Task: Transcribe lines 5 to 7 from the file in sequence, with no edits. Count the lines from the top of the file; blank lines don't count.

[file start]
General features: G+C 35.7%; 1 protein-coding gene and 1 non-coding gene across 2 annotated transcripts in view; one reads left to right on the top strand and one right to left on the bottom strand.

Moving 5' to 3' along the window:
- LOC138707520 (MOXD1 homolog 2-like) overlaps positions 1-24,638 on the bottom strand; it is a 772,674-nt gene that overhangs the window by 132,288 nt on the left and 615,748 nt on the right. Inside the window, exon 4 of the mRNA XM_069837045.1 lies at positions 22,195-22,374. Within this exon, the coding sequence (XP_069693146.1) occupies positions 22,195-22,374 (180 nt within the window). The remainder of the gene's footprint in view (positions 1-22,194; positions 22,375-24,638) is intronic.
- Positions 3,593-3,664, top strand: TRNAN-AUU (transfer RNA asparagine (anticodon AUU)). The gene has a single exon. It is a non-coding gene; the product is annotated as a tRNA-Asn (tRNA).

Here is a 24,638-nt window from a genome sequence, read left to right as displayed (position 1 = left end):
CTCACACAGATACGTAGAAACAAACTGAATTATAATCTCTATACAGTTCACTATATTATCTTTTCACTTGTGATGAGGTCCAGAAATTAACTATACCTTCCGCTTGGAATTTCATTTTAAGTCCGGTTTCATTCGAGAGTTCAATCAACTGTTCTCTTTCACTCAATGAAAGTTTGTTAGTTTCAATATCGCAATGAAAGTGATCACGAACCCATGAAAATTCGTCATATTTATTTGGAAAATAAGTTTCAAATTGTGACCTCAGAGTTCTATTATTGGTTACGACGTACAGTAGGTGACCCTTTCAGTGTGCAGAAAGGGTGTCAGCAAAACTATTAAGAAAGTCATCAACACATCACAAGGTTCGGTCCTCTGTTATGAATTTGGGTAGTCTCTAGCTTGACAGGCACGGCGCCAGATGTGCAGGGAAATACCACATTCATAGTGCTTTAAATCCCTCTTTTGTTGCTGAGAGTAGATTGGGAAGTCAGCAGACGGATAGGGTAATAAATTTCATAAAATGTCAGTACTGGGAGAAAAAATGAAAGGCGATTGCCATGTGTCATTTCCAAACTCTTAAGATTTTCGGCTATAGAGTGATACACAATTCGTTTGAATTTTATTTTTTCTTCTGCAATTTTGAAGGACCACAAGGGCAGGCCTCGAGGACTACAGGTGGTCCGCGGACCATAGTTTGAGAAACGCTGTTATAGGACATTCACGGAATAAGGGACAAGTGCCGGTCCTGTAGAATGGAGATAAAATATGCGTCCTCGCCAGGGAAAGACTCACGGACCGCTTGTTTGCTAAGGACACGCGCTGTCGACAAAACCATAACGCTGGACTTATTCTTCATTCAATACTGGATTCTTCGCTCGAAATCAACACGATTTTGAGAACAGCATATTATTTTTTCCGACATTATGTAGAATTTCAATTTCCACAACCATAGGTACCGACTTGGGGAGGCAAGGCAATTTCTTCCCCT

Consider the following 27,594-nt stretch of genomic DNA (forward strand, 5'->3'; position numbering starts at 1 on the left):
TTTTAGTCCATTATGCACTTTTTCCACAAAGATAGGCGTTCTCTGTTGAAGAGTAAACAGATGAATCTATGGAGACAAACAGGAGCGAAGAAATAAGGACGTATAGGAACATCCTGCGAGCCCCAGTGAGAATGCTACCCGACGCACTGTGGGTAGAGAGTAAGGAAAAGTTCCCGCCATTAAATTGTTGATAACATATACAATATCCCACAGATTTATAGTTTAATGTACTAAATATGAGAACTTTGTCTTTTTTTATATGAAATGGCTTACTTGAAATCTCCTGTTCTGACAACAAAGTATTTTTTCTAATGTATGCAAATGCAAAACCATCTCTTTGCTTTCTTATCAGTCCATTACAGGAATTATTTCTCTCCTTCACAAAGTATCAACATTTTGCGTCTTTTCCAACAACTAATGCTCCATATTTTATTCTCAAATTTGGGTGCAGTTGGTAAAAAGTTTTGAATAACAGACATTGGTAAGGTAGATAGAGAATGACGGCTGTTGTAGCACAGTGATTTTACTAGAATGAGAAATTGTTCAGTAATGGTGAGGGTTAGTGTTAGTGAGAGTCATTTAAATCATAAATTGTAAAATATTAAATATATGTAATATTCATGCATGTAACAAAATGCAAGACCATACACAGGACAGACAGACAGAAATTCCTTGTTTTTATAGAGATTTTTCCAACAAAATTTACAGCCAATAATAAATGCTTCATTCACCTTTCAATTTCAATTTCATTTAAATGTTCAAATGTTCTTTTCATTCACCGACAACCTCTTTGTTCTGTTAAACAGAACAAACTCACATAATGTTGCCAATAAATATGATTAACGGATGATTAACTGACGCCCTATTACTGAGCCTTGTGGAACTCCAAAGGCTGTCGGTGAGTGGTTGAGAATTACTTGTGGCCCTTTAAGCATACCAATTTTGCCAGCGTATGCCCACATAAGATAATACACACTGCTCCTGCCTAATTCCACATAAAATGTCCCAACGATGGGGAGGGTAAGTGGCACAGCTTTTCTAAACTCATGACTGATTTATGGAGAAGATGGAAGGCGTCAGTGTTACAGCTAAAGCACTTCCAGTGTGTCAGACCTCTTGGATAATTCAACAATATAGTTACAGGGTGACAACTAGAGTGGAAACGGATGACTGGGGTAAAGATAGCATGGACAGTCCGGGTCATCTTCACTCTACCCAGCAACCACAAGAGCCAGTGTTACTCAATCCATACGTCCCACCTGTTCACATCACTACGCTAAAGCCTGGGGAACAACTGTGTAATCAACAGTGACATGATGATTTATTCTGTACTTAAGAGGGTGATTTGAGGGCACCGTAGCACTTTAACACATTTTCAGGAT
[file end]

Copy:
Here is a 24,638-nt window from a genome sequence, read left to right as displayed (position 1 = left end):
CTCACACAGATACGTAGAAACAAACTGAATTATAATCTCTATACAGTTCACTATATTATCTTTTCACTTGTGATGAGGTCCAGAAATTAACTATACCTTCCGCTTGGAATTTCATTTTAAGTCCGGTTTCATTCGAGAGTTCAATCAACTGTTCTCTTTCACTCAATGAAAGTTTGTTAGTTTCAATATCGCAATGAAAGTGATCACGAACCCATGAAAATTCGTCATATTTATTTGGAAAATAAGTTTCAAATTGTGACCTCAGAGTTCTATTATTGGTTACGACGTACAGTAGGTGACCCTTTCAGTGTGCAGAAAGGGTGTCAGCAAAACTATTAAGAAAGTCATCAACACATCACAAGGTTCGGTCCTCTGTTATGAATTTGGGTAGTCTCTAGCTTGACAGGCACGGCGCCAGATGTGCAGGGAAATACCACATTCATAGTGCTTTAAATCCCTCTTTTGTTGCTGAGAGTAGATTGGGAAGTCAGCAGACGGATAGGGTAATAAATTTCATAAAATGTCAGTACTGGGAGAAAAAATGAAAGGCGATTGCCATGTGTCATTTCCAAACTCTTAAGATTTTCGGCTATAGAGTGATACACAATTCGTTTGAATTTTATTTTTTCTTCTGCAATTTTGAAGGACCACAAGGGCAGGCCTCGAGGACTACAGGTGGTCCGCGGACCATAGTTTGAGAAACGCTGTTATAGGACATTCACGGAATAAGGGACAAGTGCCGGTCCTGTAGAATGGAGATAAAATATGCGTCCTCGCCAGGGAAAGACTCACGGACCGCTTGTTTGCTAAGGACACGCGCTGTCGACAAAACCATAACGCTGGACTTATTCTTCATTCAATACTGGATTCTTCGCTCGAAATCAACACGATTTTGAGAACAGCATATTATTTTTTCCGACATTATGTAGAATTTCAATTTCCACAACCATAGGTACCGACTTGGGGAGGCAAGGCAATTTCTTCCCCT

Consider the following 27,594-nt stretch of genomic DNA (forward strand, 5'->3'; position numbering starts at 1 on the left):